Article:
Synergistic effects of photodynamic therapy with HPPH and gemcitabine in pancreatic cancer cell lines

Authors

  • Gang Sun MD, PhD,

    1. Division of Gastroenterology and Hepatology, Mayo Clinic, 200 First Street SW, Rochester, Minnesota 55905
    2. Department of Gastroenterology and Hepatology, Chinese PLA General Hospital, 28 Fu Xing Road, Beijing 100853, China
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  • Marlys A. Anderson BS,

    1. Division of Gastroenterology and Hepatology, Mayo Clinic, 200 First Street SW, Rochester, Minnesota 55905
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  • Emmanuel C. Gorospe MD, MPH, CNSC,

    1. Division of Gastroenterology and Hepatology, Mayo Clinic, 200 First Street SW, Rochester, Minnesota 55905
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  • Cadman L. Leggett MD,

    1. Division of Gastroenterology and Hepatology, Mayo Clinic, 200 First Street SW, Rochester, Minnesota 55905
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  • Lori S. Lutzke CCRP,

    1. Division of Gastroenterology and Hepatology, Mayo Clinic, 200 First Street SW, Rochester, Minnesota 55905
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  • Louis M. Wong Kee Song MD,

    1. Division of Gastroenterology and Hepatology, Mayo Clinic, 200 First Street SW, Rochester, Minnesota 55905
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  • Michael Levy MD,

    1. Division of Gastroenterology and Hepatology, Mayo Clinic, 200 First Street SW, Rochester, Minnesota 55905
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  • Kenneth K. Wang MD

    Corresponding author
    1. Division of Gastroenterology and Hepatology, Mayo Clinic, 200 First Street SW, Rochester, Minnesota 55905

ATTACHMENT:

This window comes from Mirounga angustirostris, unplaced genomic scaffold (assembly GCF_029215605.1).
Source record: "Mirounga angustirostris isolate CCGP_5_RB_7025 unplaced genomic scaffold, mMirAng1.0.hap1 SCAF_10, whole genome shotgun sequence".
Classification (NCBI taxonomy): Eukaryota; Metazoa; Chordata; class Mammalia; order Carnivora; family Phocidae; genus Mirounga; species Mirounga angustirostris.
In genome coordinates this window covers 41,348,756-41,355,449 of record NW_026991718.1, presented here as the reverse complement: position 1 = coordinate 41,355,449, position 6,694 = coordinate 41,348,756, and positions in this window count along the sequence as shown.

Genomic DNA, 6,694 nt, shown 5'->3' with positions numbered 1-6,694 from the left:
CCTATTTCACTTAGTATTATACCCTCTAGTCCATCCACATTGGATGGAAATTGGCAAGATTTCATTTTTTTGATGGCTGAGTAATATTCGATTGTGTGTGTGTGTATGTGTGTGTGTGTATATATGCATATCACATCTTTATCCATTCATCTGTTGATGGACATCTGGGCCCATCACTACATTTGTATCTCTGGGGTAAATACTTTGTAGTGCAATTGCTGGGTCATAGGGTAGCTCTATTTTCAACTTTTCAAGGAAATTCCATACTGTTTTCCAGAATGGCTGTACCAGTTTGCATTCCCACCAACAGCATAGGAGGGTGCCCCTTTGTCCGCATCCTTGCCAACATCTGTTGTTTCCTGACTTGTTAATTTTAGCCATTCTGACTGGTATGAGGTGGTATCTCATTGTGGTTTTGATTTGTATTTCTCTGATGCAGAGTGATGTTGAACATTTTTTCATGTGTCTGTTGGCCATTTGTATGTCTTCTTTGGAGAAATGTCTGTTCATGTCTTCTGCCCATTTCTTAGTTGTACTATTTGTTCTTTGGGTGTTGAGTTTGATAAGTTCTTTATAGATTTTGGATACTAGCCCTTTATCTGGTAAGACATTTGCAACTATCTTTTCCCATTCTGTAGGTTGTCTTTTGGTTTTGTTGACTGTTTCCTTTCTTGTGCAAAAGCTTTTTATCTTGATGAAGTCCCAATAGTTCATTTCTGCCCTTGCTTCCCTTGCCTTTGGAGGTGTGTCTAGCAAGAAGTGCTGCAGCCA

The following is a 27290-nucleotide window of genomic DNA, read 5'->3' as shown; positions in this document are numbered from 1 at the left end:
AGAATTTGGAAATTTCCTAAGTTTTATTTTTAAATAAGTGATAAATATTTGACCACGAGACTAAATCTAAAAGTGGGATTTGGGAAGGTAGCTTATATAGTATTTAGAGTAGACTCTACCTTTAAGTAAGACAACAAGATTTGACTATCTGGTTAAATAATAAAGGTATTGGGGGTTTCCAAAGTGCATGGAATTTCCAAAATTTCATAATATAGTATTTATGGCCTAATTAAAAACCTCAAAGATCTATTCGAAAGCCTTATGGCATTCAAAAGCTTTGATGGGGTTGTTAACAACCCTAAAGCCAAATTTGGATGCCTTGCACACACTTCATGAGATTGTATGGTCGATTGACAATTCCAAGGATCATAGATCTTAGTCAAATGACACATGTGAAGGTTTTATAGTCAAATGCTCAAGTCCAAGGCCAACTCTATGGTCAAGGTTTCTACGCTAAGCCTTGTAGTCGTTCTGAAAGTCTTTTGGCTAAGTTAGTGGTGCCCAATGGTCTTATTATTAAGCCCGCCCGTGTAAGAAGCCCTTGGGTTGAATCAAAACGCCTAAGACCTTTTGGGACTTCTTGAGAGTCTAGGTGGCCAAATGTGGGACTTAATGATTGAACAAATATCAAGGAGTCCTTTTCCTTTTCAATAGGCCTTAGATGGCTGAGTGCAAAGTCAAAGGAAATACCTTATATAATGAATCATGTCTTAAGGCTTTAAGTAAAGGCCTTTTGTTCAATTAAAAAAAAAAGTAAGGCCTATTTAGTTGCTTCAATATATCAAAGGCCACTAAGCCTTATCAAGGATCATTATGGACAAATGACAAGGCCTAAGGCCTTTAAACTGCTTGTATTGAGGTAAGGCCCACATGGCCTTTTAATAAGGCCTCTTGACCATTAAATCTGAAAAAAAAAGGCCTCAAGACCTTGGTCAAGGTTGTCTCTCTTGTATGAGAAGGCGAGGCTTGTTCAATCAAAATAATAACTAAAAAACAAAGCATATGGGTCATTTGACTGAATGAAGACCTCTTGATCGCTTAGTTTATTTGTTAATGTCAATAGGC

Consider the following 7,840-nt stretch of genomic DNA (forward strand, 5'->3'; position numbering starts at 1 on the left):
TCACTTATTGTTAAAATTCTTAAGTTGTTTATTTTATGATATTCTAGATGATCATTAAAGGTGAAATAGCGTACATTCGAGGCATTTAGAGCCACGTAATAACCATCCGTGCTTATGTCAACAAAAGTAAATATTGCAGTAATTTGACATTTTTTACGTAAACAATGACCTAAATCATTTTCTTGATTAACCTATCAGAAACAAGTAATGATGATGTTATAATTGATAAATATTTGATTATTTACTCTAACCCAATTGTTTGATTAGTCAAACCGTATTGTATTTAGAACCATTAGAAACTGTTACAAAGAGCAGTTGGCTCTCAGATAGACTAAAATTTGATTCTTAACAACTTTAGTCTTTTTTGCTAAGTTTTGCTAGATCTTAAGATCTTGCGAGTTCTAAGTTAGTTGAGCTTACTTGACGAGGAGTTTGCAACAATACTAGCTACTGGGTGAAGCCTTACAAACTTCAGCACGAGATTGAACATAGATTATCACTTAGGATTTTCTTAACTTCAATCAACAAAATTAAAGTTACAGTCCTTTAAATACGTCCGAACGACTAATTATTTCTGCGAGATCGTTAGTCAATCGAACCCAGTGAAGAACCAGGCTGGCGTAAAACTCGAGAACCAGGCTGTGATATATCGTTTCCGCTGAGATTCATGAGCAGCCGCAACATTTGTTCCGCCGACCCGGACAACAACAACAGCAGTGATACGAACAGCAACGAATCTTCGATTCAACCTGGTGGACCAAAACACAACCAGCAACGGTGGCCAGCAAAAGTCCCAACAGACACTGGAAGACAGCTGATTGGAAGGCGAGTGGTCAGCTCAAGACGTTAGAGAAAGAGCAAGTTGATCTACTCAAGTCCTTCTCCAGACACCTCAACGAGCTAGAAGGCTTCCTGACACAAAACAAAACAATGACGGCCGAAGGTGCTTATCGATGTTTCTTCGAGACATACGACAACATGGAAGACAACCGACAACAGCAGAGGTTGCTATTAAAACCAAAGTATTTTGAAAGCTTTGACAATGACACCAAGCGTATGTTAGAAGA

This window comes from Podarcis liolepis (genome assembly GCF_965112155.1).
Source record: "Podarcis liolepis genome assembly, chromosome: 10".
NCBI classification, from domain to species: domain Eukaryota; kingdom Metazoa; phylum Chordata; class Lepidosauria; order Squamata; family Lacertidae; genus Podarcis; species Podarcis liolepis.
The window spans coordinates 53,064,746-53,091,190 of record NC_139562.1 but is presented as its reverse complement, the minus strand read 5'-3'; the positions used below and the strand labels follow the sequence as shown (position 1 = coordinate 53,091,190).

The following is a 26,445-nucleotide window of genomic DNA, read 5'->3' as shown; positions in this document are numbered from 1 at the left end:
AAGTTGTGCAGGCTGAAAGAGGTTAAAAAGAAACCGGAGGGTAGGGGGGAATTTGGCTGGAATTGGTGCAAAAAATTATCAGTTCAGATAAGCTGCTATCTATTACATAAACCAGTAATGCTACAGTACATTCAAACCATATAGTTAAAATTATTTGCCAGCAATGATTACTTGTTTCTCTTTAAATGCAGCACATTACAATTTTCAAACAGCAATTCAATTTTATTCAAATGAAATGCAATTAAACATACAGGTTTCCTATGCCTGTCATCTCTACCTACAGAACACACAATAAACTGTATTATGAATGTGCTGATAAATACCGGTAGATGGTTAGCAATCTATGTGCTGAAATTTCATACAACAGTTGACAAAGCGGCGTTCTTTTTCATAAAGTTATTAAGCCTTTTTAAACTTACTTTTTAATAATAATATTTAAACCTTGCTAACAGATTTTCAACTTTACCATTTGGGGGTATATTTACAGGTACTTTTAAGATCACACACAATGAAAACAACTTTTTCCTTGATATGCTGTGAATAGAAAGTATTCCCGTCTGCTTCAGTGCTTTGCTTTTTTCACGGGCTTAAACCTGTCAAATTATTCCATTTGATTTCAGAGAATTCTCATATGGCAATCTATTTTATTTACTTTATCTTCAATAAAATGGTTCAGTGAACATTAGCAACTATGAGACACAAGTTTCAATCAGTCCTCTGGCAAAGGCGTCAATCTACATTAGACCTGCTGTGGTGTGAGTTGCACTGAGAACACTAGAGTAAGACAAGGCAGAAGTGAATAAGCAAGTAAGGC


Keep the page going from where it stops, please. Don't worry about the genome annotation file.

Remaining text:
• Russ and Kathy Van Cleve, Professor of Gastroenterology Research, Division of Gastroenterology and Hepatology, Mayo Clinic, 200 First Street SW, Rochester, Minnesota 55905.
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  • Conflict of Interest Disclosures: All authors have completed and submitted the ICMJE Form for Disclosure of Potential Conflicts of Interest and none were reported.

Abstract

Background and Objective

Photodynamic therapy (PDT) is a potential treatment for pancreatic cancer. A second-generation photosensitizer, 2-[1-hexyloxyethyl]-2-devinyl pyropheophorbide (HPPH) has a long wavelength absorption, high-tumor selectivity, and shorter duration of skin photosensitivity. We investigated the efficacy of PDT with HPPH and gemcitabine in inducing cell death in multiple pancreatic cancer cell lines.

Methods

We used three pancreatic cancer cell lines (PANC-1, MIA PaCa-2, and BXPC-3) incubated with HPPH concentration of 0, 0.005, 0.01, 0.025, 0.05, 0.1, 0.25, and 0.5 µg/ml for 6 hours, followed by photoradiation at a light dose of 60 J/cm2. Afterwards, each cell line was treated with gemcitabine at concentrations of 0, 1, 10, and 100 µM and incubated for another 96 hours. Cell death was detected with SYTOX green staining. We also assessed the difference in cytotoxicity in adding gemcitabine before and after PDT.

Results

HPPH-PDT can effectively induce cell death in all cell lines in a dose-dependent manner, with a 100% of cell death at the 0.5 µg/ml HPPH concentration. In contrast, monotherapy with gemcitabine alone (100 µM) only achieved <45% cell death. Combining gemcitabine to HPPH-PDT resulted in synergistic cytotoxic effect with 20–50% more cell death across all cell lines. There was no difference in cytotoxicity in adding gemcitabine before or after PDT.

Conclusion

This is the first study on HPPH-PDT for pancreatic cancer. HPPH-PDT-induced cell death occurs in a dose-dependent manner. HPPH-PDT and gemcitabine have synergistic effects in inducing cell death in multiple pancreatic cancer cell lines. Lasers Surg. Med. 44: 755–761, 2012. © 2012 Wiley Periodicals, Inc.

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